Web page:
Seven DAYS in istanbul – DAY 4

This was the day I was looking forward to.  Grand Bazaar DAY.  Over 5000 shops under one roof, up to 60 streets of shops.  Madness. 

The Grand Bazaar is one of the largest (and oldest) covered market places in the world.  Up to  400 000 visitors can stroll these streets daily….

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A bit of background tells that upon taking control of the city, Sultan Mehmed (during the Ottoman period) sought to rejuvenate Istanbul.   The Grand Bazaar was his initiative. He also brought back fleeing Catholic and Greek Orthodox residents and in seeking to establish a mixed population he  brought in Muslim, Christian, and Jewish families.  And he was also the brain behind many of the architectural monuments, schools, hospitals, public baths, and grand imperial mosques.  The Fatih Sultan Mehmet Bridge, the Fatih University and the Fatih College are all named after him.

But I’ll stick to the Grand Bazaar.

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Since 1461 the bazaar has been a trading centre.  Walking those 60 or so streets is a bit like wandering in a labyrinth, you struggle to get to different shops without walking in a circle.  And because the businesses that sell the same goods are grouped together, you are never sure if you have been to a particular shop before of not!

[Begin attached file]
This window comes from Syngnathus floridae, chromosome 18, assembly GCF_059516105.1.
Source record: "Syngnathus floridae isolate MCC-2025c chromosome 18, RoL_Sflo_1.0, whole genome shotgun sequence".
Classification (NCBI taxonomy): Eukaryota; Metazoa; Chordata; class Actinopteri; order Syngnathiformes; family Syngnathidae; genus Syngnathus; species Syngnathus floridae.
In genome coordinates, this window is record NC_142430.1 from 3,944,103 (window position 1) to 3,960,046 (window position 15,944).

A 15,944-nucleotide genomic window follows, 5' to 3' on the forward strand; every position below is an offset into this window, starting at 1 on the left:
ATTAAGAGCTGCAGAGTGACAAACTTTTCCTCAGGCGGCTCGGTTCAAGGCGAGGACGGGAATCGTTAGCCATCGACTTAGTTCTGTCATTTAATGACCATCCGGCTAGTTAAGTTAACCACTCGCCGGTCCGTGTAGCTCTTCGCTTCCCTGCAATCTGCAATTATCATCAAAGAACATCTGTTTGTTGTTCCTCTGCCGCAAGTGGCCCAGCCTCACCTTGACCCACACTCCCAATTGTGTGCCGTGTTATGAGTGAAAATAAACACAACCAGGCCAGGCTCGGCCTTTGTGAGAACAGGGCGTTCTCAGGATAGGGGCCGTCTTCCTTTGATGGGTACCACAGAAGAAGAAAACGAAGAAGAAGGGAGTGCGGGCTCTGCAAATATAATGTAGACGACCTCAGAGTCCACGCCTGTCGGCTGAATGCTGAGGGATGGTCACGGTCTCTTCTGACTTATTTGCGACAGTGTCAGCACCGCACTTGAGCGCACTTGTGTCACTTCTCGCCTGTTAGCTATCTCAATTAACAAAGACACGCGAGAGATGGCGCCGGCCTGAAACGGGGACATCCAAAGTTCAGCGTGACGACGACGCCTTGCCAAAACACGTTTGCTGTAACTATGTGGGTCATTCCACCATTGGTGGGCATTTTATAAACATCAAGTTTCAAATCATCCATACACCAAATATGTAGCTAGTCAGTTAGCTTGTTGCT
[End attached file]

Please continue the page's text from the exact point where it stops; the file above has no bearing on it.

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During the reign of Sultan Suleiman the bazaar was enlarged in the 16th century and underwent a major restoration in 1894 following an earthquake.   Within this Grand Bazaar there are also  two mosques, four fountains, two hammams (Turkish baths) and several cafés and restaurants.  That is thus excluding all the shops!  There are four main gates – although we were convinced there were many more – situated at the ends of two major streets.

With jewellers side by side, carpet and textiles sellers side by side, spice sellers, ceramic sellers side by side competition is fierce!

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And despite the chaos and the total onslaught on all your senses it is such a wonderful and rich experience, you cannot miss it for the world.  You don’t have to buy anything, just take in the smells, the colours, the textiles, the magnificent crafts and the diverse culture.

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If you haven’t had enough yet, there is still the spice bazaar, the fish market….

Slán

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